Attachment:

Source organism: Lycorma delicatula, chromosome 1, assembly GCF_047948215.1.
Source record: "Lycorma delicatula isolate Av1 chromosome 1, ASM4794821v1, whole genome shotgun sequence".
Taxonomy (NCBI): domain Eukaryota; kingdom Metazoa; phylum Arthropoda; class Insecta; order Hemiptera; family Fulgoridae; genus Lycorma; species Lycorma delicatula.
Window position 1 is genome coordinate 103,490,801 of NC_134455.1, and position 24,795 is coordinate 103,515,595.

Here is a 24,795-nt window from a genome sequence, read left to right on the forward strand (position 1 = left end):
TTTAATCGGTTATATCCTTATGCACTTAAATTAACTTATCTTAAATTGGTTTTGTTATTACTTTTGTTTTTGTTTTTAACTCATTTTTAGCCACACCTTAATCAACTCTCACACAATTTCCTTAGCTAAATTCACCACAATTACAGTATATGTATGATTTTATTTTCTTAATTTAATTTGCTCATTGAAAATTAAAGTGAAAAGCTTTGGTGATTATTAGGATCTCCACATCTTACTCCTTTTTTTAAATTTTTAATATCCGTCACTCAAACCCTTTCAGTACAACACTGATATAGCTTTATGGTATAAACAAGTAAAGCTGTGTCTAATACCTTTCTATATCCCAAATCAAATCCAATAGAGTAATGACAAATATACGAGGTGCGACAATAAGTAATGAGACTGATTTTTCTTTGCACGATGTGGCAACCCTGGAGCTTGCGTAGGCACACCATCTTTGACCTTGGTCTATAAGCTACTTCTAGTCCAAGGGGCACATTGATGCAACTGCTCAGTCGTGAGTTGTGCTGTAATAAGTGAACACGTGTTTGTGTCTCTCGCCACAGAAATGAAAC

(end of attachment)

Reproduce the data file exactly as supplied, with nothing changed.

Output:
Source organism: Lycorma delicatula, chromosome 1, assembly GCF_047948215.1.
Source record: "Lycorma delicatula isolate Av1 chromosome 1, ASM4794821v1, whole genome shotgun sequence".
Taxonomy (NCBI): domain Eukaryota; kingdom Metazoa; phylum Arthropoda; class Insecta; order Hemiptera; family Fulgoridae; genus Lycorma; species Lycorma delicatula.
Window position 1 is genome coordinate 103,490,801 of NC_134455.1, and position 24,795 is coordinate 103,515,595.

Here is a 24,795-nt window from a genome sequence, read left to right on the forward strand (position 1 = left end):
TTTAATCGGTTATATCCTTATGCACTTAAATTAACTTATCTTAAATTGGTTTTGTTATTACTTTTGTTTTTGTTTTTAACTCATTTTTAGCCACACCTTAATCAACTCTCACACAATTTCCTTAGCTAAATTCACCACAATTACAGTATATGTATGATTTTATTTTCTTAATTTAATTTGCTCATTGAAAATTAAAGTGAAAAGCTTTGGTGATTATTAGGATCTCCACATCTTACTCCTTTTTTTAAATTTTTAATATCCGTCACTCAAACCCTTTCAGTACAACACTGATATAGCTTTATGGTATAAACAAGTAAAGCTGTGTCTAATACCTTTCTATATCCCAAATCAAATCCAATAGAGTAATGACAAATATACGAGGTGCGACAATAAGTAATGAGACTGATTTTTCTTTGCACGATGTGGCAACCCTGGAGCTTGCGTAGGCACACCATCTTTGACCTTGGTCTATAAGCTACTTCTAGTCCAAGGGGCACATTGATGCAACTGCTCAGTCGTGAGTTGTGCTGTAATAAGTGAACACGTGTTTGTGTCTCTCGCCACAGAAATGAAAC